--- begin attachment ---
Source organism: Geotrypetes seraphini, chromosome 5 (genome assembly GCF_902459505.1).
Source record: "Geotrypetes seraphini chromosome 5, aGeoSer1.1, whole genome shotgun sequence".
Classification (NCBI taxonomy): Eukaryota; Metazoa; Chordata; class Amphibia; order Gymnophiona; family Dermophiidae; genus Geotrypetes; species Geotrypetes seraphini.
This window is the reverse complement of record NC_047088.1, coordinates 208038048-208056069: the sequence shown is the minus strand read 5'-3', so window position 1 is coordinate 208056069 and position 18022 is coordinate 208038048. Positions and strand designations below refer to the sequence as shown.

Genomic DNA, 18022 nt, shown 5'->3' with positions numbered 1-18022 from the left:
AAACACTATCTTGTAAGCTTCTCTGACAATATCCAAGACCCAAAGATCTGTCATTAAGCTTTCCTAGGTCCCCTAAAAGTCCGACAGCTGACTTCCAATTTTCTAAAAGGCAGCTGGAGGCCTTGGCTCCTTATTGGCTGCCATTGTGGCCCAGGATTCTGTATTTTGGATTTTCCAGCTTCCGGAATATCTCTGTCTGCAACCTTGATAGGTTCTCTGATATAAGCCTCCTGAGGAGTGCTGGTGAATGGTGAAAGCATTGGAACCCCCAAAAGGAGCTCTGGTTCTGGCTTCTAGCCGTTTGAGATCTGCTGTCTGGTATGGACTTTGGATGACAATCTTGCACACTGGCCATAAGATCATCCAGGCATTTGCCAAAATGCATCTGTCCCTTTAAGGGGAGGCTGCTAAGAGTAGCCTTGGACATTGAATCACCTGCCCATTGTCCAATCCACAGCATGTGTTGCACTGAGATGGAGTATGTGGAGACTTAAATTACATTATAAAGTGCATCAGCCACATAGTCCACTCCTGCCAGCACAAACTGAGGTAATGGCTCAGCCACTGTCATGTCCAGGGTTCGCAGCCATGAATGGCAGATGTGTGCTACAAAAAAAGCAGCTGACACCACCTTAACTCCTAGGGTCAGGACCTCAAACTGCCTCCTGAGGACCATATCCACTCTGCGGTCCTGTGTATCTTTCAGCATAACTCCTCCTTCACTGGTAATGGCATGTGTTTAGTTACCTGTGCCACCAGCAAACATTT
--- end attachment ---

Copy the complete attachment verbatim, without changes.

Source organism: Geotrypetes seraphini, chromosome 5 (genome assembly GCF_902459505.1).
Source record: "Geotrypetes seraphini chromosome 5, aGeoSer1.1, whole genome shotgun sequence".
Classification (NCBI taxonomy): Eukaryota; Metazoa; Chordata; class Amphibia; order Gymnophiona; family Dermophiidae; genus Geotrypetes; species Geotrypetes seraphini.
This window is the reverse complement of record NC_047088.1, coordinates 208038048-208056069: the sequence shown is the minus strand read 5'-3', so window position 1 is coordinate 208056069 and position 18022 is coordinate 208038048. Positions and strand designations below refer to the sequence as shown.

Genomic DNA, 18022 nt, shown 5'->3' with positions numbered 1-18022 from the left:
AAACACTATCTTGTAAGCTTCTCTGACAATATCCAAGACCCAAAGATCTGTCATTAAGCTTTCCTAGGTCCCCTAAAAGTCCGACAGCTGACTTCCAATTTTCTAAAAGGCAGCTGGAGGCCTTGGCTCCTTATTGGCTGCCATTGTGGCCCAGGATTCTGTATTTTGGATTTTCCAGCTTCCGGAATATCTCTGTCTGCAACCTTGATAGGTTCTCTGATATAAGCCTCCTGAGGAGTGCTGGTGAATGGTGAAAGCATTGGAACCCCCAAAAGGAGCTCTGGTTCTGGCTTCTAGCCGTTTGAGATCTGCTGTCTGGTATGGACTTTGGATGACAATCTTGCACACTGGCCATAAGATCATCCAGGCATTTGCCAAAATGCATCTGTCCCTTTAAGGGGAGGCTGCTAAGAGTAGCCTTGGACATTGAATCACCTGCCCATTGTCCAATCCACAGCATGTGTTGCACTGAGATGGAGTATGTGGAGACTTAAATTACATTATAAAGTGCATCAGCCACATAGTCCACTCCTGCCAGCACAAACTGAGGTAATGGCTCAGCCACTGTCATGTCCAGGGTTCGCAGCCATGAATGGCAGATGTGTGCTACAAAAAAAGCAGCTGACACCACCTTAACTCCTAGGGTCAGGACCTCAAACTGCCTCCTGAGGACCATATCCACTCTGCGGTCCTGTGTATCTTTCAGCATAACTCCTCCTTCACTGGTAATGGCATGTGTTTAGTTACCTGTGCCACCAGCAAACATTT